Which is the best flashgun / speedlight / speedlite ?
One of the most frequent questions I get asked, is what flashgun or speedlight would I recommend – especially to someone wanting to go beyond just using the camera’s built-in flash.
Moving away from the camera’s built-in flash to a larger flashgun opens up an entire world with new possibilities in lighting. Especially so if you are moving up to one one of the camera’ manufacturer’s dedicated speedlights.
I would suggest to go for a larger, more powerful flashgun immediately. The add-ons and gadgets that you find on the market that are supposed to improve the quality of lighting from the camera’s built-in flash, are just ways to grab some of your cash without really offering you an improvement.
To improve your flash photography, you absolutely need to get a larger on-camera speedlight. The question then is, which one?
Each manufacturer offers a variety of options at different price points. I suspect the initial reaction for anyone stepping into the world of flash photography, is to be hesitant about buying a large and expensive speedlight .. and then they err on the side of caution, getting a speedlight that is cheaper, but also limited in specifications and ability.
But let’s step away from the equipment for a few minutes, and consider what we want to achieve with flash. So let’s look at that candid portrait of a baby held in her mother’s arms.
To get that specific lighting quality – soft and directional light – you need to bounce your flash. Bouncing your flash gives you a larger light source, and hence softer light.
But it isn’t enough to just simply bounce off the ceiling directly over you. That would give flat light that gives no shape and form and dimension to your subject. If you look at that portrait of the baby girl, you will see that one side of her face has more light than the other.
It is this interplay between light and shade that gives a quality of light that is both interesting, and flattering to our subject. To get there, I had to consider the direction my light needed to come in from, and I wanted to have the light from my flashgun bounce back from the interior of the room to my left-hand side.
In order to do all of this – soft, directional light from my speedlight – it is essential that my flashgun has a head that can both rotate and swivel.
So if you are looking at various speedlights, I would strongly recommend that you dismiss any that don’t allow the flash head to rotate and swivel. Anything less would just limit you, and ultimately be a waste of your money. You’d be better off investing a bit more money in a more flexible speedlight.
Also, in bouncing flash like this, we waste a fair amount of light. It really isn’t an efficient way to use the light. But .. we aren’t after efficiency here. We desire light that is flattering – and then we inevitably come back to those two words – soft and directional. So in bouncing flash, we waste a lot of energy from our flash, and to be able to get enough light onto our subject, we need a strong flashgun.
Therefore my next recommendation would be to get a powerful flashgun – as powerful as you can afford.
I rely heavily on TTL flash technology as you can see on the previous pages and on various other posts on this website. So I would strongly recommend a flashgun that is TTL capable and integrates properly with your camera.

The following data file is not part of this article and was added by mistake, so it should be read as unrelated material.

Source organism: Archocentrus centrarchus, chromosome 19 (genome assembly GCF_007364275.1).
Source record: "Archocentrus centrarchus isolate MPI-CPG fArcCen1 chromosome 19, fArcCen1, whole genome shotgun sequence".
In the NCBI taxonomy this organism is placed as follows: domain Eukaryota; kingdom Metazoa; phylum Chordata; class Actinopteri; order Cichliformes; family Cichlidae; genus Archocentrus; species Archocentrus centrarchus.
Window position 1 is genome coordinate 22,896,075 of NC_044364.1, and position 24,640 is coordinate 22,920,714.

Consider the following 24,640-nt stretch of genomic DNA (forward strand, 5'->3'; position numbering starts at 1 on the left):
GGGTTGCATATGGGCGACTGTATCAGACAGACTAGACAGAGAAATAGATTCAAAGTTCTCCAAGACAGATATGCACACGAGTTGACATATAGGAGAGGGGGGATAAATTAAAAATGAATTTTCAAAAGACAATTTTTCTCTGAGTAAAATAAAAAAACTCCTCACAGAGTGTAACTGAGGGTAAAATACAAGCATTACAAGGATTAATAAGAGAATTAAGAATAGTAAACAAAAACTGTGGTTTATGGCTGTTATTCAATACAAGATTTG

So I would recommend to anyone, even if this is your first foray into buying a speedlight, to get the top-of-the-range that the specific manufacturer offers. Even if it seems overkill and a lot of money in comparison to your camera or a lens, the combination of flexibility and power and integration with your camera system make the larger flashgun the better choice. A smaller, less capable flashgun could very well just end up frustrating you in the limited potential it offers. A full-featured flashgun loaded with mouth-watering specifications could very well make your life easier and your photography more interesting and pleasurable.
Speedlights / flashes that come highly recommended
You have several options, that can be distilled into three choices:
- The name brand flash of whichever camera you use. And again, the best option would be a top-range flashgun with superb specification, whether you use Canon, Nikon, Sony or any of the other brands.
- Profoto – a renowned brand that is known for the superb quality of their gear. This brand is more expensive than most, but you would be buying into an extensive system favored by a majority of studio photographers. This is the system I favor, for good reason.
- Godox – a less expensive brand that also gives you the option of radio-controlled off-camera flashes.
What really elevates this is the built-in radio transmitter to give you easy radio-controlled TTL and manual flash from your camera.
If you have a Nikon camera, then the obvious choice is the Nikon SB-5000 Speedlight (B&H / Amazon). A full-featured powerful flashgun that has a flash-head that rotates 180′ to either side, which makes it very flexible in where you can bounce your light.
For radio-controlled off-camera flash, you would need the WR-R10 Wireless Remote Adapter Set (Amazon), which isn’t quite as elegant as options by other manufacturers.
Profoto is my preferred brand for lighting gear, as explained in this article: Using Profoto gear on photo shoots and events.
For an on-camera flash, I really do like the Profoto A1 because of the way you can easily switch between TTL and manual, locking your flash power. Also, you can fire this flash much faster than any other similar flashgun, in my experience. Here is my review of the Profoto A1 flash.
- Profoto A1 flash for Canon (B&H / Amazon)
- Profoto A1 flash for Nikon (B&H / Amazon)
- Profoto A1x flash for Sony (B&H / Amazon)
next section: Using a flash bracket
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